In a dispute with the government of the Netherlands, pilots of KLM Royal Dutch Airlines (KLM) finally reached an agreement on prolonged wage cuts for the next five-year period, until 2025. The agreement cleared the way for the Dutch airline to receive the government’s financial aid package of €2.4 billion.

Speaking to local media, Willem Schmid, the Chairman of the VNV pilots’ union, said that only after the agreement was reached, was the Dutch government able to provide the financial support which was crucial for KLM to deal with the COVID-19 crisis.

“Calm needs to return to our company,” announced Schmid.

The government of the Netherlands froze €3.4 billion-worth of financial aid after the trade unions of the airline refused to sign a five-year agreement related to stricter terms of pilot wage cuts on 31 October.

The trade unions of KLM refused to sign the agreement after the government’s announcement that wage cuts for the company’s employees would be extended to at least 2025.

In early October, after KLM had submitted its restructuring plan, the trade unions of the operator agreed to 20% wage cuts, but only for two years.

In June, the Dutch government provided KLM with a €1 billion governmental loan as a minor part of a €3.4 billion financial package.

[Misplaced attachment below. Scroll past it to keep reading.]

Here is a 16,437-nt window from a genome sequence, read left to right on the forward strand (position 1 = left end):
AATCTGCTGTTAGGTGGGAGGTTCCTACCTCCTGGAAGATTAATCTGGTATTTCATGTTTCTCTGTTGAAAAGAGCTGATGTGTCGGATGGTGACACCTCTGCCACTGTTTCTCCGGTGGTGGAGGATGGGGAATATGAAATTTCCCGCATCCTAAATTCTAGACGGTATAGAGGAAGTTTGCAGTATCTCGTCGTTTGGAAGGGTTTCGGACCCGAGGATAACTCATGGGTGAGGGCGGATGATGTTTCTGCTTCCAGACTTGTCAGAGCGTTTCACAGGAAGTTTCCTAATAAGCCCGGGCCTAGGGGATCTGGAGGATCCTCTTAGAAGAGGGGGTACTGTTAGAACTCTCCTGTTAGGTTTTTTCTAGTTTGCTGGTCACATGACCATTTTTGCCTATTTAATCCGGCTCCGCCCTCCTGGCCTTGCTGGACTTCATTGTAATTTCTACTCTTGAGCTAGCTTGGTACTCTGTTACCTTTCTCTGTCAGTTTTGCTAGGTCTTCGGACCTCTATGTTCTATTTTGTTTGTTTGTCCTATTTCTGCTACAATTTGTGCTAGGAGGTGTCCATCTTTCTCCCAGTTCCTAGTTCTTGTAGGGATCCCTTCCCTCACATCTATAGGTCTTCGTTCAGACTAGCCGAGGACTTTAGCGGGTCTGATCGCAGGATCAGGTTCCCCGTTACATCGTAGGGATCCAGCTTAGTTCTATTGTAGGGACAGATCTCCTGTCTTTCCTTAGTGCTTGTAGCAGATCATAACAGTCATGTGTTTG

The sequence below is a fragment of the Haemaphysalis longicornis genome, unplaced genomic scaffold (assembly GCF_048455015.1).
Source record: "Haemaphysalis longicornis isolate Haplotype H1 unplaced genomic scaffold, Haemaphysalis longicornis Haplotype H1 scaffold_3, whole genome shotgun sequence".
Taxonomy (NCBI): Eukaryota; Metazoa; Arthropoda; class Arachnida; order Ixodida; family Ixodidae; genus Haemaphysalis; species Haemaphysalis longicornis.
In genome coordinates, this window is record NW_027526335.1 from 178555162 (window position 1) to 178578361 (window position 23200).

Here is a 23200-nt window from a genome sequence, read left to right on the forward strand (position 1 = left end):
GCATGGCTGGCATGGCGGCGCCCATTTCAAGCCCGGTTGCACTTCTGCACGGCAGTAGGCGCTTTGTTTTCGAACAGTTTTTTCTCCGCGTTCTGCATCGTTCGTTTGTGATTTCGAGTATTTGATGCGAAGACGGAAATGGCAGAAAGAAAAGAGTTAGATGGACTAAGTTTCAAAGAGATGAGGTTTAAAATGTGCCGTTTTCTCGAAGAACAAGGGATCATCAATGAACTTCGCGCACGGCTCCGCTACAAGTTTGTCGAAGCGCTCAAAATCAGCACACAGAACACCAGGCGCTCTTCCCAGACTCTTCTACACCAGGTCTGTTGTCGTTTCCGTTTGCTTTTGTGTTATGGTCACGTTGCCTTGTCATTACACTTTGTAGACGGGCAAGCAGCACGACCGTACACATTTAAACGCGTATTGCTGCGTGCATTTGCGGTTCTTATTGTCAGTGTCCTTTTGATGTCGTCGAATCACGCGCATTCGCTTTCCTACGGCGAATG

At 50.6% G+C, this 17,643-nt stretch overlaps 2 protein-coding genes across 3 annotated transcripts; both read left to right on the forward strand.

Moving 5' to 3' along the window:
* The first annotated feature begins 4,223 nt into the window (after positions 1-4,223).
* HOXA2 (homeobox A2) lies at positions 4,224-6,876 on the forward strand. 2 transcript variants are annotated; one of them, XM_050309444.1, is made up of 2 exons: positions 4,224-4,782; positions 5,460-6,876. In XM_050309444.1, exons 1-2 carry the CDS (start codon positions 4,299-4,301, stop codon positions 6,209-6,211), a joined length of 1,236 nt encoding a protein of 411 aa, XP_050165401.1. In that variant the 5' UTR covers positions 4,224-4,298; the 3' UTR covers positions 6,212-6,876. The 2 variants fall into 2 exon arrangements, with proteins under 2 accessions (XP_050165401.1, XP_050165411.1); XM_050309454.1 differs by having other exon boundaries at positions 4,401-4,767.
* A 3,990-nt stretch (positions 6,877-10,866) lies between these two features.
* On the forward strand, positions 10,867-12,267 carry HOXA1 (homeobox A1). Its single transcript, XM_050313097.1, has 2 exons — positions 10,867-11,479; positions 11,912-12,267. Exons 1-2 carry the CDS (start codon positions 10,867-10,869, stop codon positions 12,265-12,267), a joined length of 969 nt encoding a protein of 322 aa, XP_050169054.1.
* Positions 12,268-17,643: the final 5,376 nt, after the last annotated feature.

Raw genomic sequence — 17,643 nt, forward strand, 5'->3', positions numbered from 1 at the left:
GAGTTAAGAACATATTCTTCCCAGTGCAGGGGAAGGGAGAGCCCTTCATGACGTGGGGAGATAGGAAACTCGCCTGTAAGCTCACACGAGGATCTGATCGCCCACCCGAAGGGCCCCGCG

After signing the agreement, the airline would receive the other part of €2.4 billion in guarantees for bank loans. To receive the whole aid package, KLM was asked to commit to cut costs by 15% and improve its sustainability.

A report on KLM’s finances for Q3, show a loss of €234 million due to the drop in passenger demand related to the COVID-19 pandemic.

Even though the world’s media are now reporting on a possible cure in the fight against COVID-19, the repercussions of what devastation the pandemic brought to the commercial airline industry are still being felt. When the giants within the industry such as KLM are seeking support, a thought, and assistance has to be provided to the smaller regional carriers as well. They may not compare in size to the likes of British Airways, KLM and American Airlines, but they’re just as vital and we’d be lost without all of them. So, governments dig deep and provide support. We might, just might, be seeing a light at the end of the runway.

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